Article 14 guarantees protection against equality and laws similar to the provisions of Article 14 of the Constitution. Therefore, manufacturing, producers, businessmen, vendors and consumers enjoy similar treatment before the law. The consumer is also entitled to constitutional protection under article 38, which states that the state will try to promote the welfare of the people by securing and protecting social order, in which justice, social, economic and political informs all institutions. National life

Article 46 Ordinance is that the state will promote special care with the educational and economic interest of the weaker sections of the people and save them from social injustice and all forms of exploitation. In the context of consumers "protection against exploitation of all types" means that consumers should be protected from all forms of harassment and fraud in the market.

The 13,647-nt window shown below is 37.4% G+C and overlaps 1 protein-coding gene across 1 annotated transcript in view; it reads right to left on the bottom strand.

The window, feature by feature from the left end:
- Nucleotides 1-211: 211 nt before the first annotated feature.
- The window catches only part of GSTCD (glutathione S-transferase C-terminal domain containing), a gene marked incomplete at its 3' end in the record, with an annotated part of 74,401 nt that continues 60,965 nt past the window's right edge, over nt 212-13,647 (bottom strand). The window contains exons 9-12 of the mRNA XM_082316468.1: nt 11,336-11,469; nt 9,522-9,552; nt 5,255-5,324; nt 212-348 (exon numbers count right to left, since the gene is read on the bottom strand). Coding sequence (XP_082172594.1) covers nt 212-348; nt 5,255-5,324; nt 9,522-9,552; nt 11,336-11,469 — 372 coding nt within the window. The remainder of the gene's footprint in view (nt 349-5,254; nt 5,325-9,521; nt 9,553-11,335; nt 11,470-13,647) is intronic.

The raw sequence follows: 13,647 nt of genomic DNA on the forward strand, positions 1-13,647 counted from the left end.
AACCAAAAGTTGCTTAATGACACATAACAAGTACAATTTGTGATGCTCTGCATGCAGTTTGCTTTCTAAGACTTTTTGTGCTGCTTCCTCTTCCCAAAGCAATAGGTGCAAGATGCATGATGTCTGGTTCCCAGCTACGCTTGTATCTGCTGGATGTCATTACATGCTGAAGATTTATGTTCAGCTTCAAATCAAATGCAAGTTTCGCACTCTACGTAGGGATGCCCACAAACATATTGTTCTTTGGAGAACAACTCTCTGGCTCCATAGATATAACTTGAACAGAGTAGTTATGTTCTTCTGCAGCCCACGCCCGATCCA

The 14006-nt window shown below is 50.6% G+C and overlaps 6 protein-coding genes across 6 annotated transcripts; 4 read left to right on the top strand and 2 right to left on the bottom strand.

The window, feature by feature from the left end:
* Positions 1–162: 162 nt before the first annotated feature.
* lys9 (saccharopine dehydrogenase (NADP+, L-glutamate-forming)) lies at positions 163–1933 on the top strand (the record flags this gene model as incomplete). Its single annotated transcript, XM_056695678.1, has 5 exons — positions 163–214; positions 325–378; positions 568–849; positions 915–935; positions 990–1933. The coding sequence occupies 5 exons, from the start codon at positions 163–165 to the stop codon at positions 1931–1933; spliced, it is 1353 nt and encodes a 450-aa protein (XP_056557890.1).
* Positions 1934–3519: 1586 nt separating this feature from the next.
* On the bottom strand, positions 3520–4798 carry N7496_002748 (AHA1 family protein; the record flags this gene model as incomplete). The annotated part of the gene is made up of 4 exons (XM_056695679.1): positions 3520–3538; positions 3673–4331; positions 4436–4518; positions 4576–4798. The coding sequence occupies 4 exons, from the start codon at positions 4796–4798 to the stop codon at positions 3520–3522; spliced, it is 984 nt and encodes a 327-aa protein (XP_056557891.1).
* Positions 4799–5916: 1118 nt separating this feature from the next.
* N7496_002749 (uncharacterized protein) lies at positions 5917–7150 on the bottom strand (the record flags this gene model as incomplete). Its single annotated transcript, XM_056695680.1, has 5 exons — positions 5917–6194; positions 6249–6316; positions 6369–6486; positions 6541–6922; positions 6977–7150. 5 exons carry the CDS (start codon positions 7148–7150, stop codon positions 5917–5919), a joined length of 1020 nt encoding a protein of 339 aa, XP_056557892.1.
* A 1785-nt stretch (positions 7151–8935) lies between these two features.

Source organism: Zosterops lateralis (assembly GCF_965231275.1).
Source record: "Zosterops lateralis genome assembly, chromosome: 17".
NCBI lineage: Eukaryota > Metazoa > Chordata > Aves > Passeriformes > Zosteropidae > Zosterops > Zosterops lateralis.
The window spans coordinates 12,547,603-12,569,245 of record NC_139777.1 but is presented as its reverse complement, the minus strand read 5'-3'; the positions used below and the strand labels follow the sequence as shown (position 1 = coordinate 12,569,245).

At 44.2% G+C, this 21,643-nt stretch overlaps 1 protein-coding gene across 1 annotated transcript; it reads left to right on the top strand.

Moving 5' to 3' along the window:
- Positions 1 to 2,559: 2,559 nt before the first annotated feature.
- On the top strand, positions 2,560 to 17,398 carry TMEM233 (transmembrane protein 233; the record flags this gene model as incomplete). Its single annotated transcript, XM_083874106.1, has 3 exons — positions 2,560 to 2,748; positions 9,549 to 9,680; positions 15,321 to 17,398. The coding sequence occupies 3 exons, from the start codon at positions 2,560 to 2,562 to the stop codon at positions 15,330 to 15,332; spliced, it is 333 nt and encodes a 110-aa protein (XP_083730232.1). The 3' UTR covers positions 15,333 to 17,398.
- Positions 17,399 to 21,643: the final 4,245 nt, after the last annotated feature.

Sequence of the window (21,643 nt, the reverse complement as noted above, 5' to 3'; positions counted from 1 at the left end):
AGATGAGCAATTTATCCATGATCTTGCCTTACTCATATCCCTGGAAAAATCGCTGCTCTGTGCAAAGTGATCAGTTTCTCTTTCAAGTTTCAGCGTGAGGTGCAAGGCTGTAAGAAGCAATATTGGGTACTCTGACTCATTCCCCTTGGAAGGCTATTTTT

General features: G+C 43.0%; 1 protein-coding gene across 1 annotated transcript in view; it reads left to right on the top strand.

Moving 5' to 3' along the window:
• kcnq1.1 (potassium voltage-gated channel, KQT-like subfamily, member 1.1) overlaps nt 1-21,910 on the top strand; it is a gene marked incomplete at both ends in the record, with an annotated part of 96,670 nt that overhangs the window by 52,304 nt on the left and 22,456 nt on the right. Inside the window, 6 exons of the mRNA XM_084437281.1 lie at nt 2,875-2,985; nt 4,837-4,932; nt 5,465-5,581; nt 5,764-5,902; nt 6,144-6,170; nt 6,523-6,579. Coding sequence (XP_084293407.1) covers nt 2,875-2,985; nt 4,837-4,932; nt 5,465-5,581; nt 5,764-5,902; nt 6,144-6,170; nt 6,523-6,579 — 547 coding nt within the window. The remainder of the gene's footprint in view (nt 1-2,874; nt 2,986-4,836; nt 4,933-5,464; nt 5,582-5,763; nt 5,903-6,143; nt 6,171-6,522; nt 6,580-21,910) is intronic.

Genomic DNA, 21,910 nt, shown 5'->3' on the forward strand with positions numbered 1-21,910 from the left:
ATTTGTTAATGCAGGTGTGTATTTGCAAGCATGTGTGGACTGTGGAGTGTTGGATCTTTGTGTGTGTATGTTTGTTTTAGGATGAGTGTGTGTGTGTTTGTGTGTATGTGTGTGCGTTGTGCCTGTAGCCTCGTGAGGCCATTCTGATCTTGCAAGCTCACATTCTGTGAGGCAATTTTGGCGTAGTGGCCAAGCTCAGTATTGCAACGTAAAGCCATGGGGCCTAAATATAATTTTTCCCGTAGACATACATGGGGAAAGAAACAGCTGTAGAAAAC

Various law laws have been introduced in India since independence to protect the rights of consumers, to give a constitutional mandate a solid legal status. The Consumer Protection Act enacted after independence includes the Essential Commodities Act (1955), the Food adultery Act (1954) and the Weight and Measures Act (1976). However, despite all these laws, consumers are still finding themselves at the loss, they are still victims of dishonest and exploitative practices. In addition, many other forms of adulteration of food items, counterfeit medicines in exploitation of consumers, unrealistic fare purchase scheme, irregular and inflated pricing, poor quality, lack of services, misleading advertising, dangerous products and black marketing among other things Is assumed.